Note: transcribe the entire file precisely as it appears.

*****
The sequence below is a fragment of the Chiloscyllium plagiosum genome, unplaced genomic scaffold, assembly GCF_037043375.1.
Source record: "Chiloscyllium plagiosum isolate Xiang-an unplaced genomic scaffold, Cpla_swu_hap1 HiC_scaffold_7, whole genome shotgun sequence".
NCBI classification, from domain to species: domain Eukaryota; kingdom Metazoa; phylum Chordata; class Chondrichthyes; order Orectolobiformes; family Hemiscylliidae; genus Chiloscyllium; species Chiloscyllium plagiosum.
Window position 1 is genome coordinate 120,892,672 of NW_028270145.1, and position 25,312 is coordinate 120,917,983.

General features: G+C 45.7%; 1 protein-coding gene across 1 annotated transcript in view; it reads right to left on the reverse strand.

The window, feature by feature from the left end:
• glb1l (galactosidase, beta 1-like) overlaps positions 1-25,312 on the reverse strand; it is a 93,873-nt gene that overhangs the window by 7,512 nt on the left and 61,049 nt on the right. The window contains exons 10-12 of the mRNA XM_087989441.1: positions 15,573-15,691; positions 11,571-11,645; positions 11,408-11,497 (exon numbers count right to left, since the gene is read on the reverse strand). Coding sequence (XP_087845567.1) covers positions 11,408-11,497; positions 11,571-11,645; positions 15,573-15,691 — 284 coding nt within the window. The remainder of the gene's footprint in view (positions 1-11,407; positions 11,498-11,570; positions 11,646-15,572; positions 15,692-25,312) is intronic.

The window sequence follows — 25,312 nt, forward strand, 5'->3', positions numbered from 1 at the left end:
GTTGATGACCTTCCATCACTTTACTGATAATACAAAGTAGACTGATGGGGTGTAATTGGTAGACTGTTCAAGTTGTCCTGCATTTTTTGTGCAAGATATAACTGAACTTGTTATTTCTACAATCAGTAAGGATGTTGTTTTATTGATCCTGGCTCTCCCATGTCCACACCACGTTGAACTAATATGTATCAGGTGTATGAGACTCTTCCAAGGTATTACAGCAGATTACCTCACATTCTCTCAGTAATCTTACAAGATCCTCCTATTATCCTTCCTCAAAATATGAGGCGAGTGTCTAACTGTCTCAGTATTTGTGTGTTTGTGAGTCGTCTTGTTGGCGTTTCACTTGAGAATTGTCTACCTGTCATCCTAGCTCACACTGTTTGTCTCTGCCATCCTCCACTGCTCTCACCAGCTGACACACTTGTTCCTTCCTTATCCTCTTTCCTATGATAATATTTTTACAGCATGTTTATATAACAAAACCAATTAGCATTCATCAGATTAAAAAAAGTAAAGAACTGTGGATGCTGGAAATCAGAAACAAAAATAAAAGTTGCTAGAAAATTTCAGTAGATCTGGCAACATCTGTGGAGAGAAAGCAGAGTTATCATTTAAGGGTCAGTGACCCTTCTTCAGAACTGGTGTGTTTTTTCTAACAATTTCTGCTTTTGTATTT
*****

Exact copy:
The sequence below is a fragment of the Chiloscyllium plagiosum genome, unplaced genomic scaffold, assembly GCF_037043375.1.
Source record: "Chiloscyllium plagiosum isolate Xiang-an unplaced genomic scaffold, Cpla_swu_hap1 HiC_scaffold_7, whole genome shotgun sequence".
NCBI classification, from domain to species: domain Eukaryota; kingdom Metazoa; phylum Chordata; class Chondrichthyes; order Orectolobiformes; family Hemiscylliidae; genus Chiloscyllium; species Chiloscyllium plagiosum.
Window position 1 is genome coordinate 120,892,672 of NW_028270145.1, and position 25,312 is coordinate 120,917,983.

General features: G+C 45.7%; 1 protein-coding gene across 1 annotated transcript in view; it reads right to left on the reverse strand.

The window, feature by feature from the left end:
• glb1l (galactosidase, beta 1-like) overlaps positions 1-25,312 on the reverse strand; it is a 93,873-nt gene that overhangs the window by 7,512 nt on the left and 61,049 nt on the right. The window contains exons 10-12 of the mRNA XM_087989441.1: positions 15,573-15,691; positions 11,571-11,645; positions 11,408-11,497 (exon numbers count right to left, since the gene is read on the reverse strand). Coding sequence (XP_087845567.1) covers positions 11,408-11,497; positions 11,571-11,645; positions 15,573-15,691 — 284 coding nt within the window. The remainder of the gene's footprint in view (positions 1-11,407; positions 11,498-11,570; positions 11,646-15,572; positions 15,692-25,312) is intronic.

The window sequence follows — 25,312 nt, forward strand, 5'->3', positions numbered from 1 at the left end:
GTTGATGACCTTCCATCACTTTACTGATAATACAAAGTAGACTGATGGGGTGTAATTGGTAGACTGTTCAAGTTGTCCTGCATTTTTTGTGCAAGATATAACTGAACTTGTTATTTCTACAATCAGTAAGGATGTTGTTTTATTGATCCTGGCTCTCCCATGTCCACACCACGTTGAACTAATATGTATCAGGTGTATGAGACTCTTCCAAGGTATTACAGCAGATTACCTCACATTCTCTCAGTAATCTTACAAGATCCTCCTATTATCCTTCCTCAAAATATGAGGCGAGTGTCTAACTGTCTCAGTATTTGTGTGTTTGTGAGTCGTCTTGTTGGCGTTTCACTTGAGAATTGTCTACCTGTCATCCTAGCTCACACTGTTTGTCTCTGCCATCCTCCACTGCTCTCACCAGCTGACACACTTGTTCCTTCCTTATCCTCTTTCCTATGATAATATTTTTACAGCATGTTTATATAACAAAACCAATTAGCATTCATCAGATTAAAAAAAGTAAAGAACTGTGGATGCTGGAAATCAGAAACAAAAATAAAAGTTGCTAGAAAATTTCAGTAGATCTGGCAACATCTGTGGAGAGAAAGCAGAGTTATCATTTAAGGGTCAGTGACCCTTCTTCAGAACTGGTGTGTTTTTTCTAACAATTTCTGCTTTTGTATTT